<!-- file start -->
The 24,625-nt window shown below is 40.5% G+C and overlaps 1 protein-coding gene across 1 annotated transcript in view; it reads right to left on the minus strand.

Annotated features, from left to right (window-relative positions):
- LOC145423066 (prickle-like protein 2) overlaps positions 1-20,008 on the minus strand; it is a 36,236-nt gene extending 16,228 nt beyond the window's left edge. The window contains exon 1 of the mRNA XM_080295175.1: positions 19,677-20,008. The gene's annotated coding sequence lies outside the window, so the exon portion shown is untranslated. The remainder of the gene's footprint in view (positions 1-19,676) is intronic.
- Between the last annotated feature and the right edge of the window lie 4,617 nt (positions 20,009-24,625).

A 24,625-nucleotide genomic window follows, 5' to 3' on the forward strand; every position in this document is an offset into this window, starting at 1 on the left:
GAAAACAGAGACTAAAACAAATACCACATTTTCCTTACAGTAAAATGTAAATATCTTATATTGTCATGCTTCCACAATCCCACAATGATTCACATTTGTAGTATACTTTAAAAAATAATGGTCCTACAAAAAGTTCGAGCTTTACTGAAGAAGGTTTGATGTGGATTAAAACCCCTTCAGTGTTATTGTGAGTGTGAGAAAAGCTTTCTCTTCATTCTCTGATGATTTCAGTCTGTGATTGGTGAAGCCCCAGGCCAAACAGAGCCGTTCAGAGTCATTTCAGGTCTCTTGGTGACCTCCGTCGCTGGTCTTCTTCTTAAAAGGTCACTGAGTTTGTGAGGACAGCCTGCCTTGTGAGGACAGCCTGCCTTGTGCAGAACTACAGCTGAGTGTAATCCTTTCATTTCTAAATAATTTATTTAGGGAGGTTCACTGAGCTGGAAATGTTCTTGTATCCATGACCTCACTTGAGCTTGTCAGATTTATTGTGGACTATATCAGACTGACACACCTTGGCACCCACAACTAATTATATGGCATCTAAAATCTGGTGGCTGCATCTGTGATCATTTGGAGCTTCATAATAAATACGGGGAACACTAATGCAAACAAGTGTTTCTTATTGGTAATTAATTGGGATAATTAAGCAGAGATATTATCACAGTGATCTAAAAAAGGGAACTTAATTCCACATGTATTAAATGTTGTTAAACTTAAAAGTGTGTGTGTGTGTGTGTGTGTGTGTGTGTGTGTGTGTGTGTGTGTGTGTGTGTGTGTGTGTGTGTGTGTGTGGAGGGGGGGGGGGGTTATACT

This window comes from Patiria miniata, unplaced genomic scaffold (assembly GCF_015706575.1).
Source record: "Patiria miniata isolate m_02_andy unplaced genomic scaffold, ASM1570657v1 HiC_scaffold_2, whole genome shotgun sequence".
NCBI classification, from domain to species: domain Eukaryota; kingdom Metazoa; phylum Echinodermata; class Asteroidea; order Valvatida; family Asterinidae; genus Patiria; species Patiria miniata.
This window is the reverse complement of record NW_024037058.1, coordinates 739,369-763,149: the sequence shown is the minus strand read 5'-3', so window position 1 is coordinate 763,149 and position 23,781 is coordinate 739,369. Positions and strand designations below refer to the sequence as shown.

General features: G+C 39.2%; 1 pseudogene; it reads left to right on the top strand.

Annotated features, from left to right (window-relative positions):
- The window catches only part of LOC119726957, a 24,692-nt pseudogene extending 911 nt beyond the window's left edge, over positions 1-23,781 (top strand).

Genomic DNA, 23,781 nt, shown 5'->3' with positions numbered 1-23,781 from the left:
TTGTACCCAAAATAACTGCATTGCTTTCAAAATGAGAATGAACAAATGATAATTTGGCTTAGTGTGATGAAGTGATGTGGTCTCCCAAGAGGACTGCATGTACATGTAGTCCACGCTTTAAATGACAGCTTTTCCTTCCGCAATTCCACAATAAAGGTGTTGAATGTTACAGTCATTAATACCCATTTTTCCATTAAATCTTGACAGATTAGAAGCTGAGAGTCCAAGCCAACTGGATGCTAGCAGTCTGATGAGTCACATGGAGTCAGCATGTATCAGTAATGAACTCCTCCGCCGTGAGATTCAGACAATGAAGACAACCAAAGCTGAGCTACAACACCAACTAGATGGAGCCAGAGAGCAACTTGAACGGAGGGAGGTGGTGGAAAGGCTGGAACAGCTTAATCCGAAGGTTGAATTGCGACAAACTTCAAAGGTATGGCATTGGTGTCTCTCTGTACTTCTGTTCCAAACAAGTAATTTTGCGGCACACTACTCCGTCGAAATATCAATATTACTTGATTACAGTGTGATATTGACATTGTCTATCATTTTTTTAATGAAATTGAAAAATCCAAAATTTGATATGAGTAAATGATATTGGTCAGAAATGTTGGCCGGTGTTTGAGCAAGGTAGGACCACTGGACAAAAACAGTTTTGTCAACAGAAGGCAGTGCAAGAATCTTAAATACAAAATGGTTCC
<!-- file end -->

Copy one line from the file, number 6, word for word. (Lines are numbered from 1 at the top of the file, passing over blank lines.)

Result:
GAAAACAGAGACTAAAACAAATACCACATTTTCCTTACAGTAAAATGTAAATATCTTATATTGTCATGCTTCCACAATCCCACAATGATTCACATTTGTAGTATACTTTAAAAAATAATGGTCCTACAAAAAGTTCGAGCTTTACTGAAGAAGGTTTGATGTGGATTAAAACCCCTTCAGTGTTATTGTGAGTGTGAGAAAAGCTTTCTCTTCATTCTCTGATGATTTCAGTCTGTGATTGGTGAAGCCCCAGGCCAAACAGAGCCGTTCAGAGTCATTTCAGGTCTCTTGGTGACCTCCGTCGCTGGTCTTCTTCTTAAAAGGTCACTGAGTTTGTGAGGACAGCCTGCCTTGTGAGGACAGCCTGCCTTGTGCAGAACTACAGCTGAGTGTAATCCTTTCATTTCTAAATAATTTATTTAGGGAGGTTCACTGAGCTGGAAATGTTCTTGTATCCATGACCTCACTTGAGCTTGTCAGATTTATTGTGGACTATATCAGACTGACACACCTTGGCACCCACAACTAATTATATGGCATCTAAAATCTGGTGGCTGCATCTGTGATCATTTGGAGCTTCATAATAAATACGGGGAACACTAATGCAAACAAGTGTTTCTTATTGGTAATTAATTGGGATAATTAAGCAGAGATATTATCACAGTGATCTAAAAAAGGGAACTTAATTCCACATGTATTAAATGTTGTTAAACTTAAAAGTGTGTGTGTGTGTGTGTGTGTGTGTGTGTGTGTGTGTGTGTGTGTGTGTGTGTGTGTGTGTGTGTGTGTGTGGAGGGGGGGGGGGGTTATACT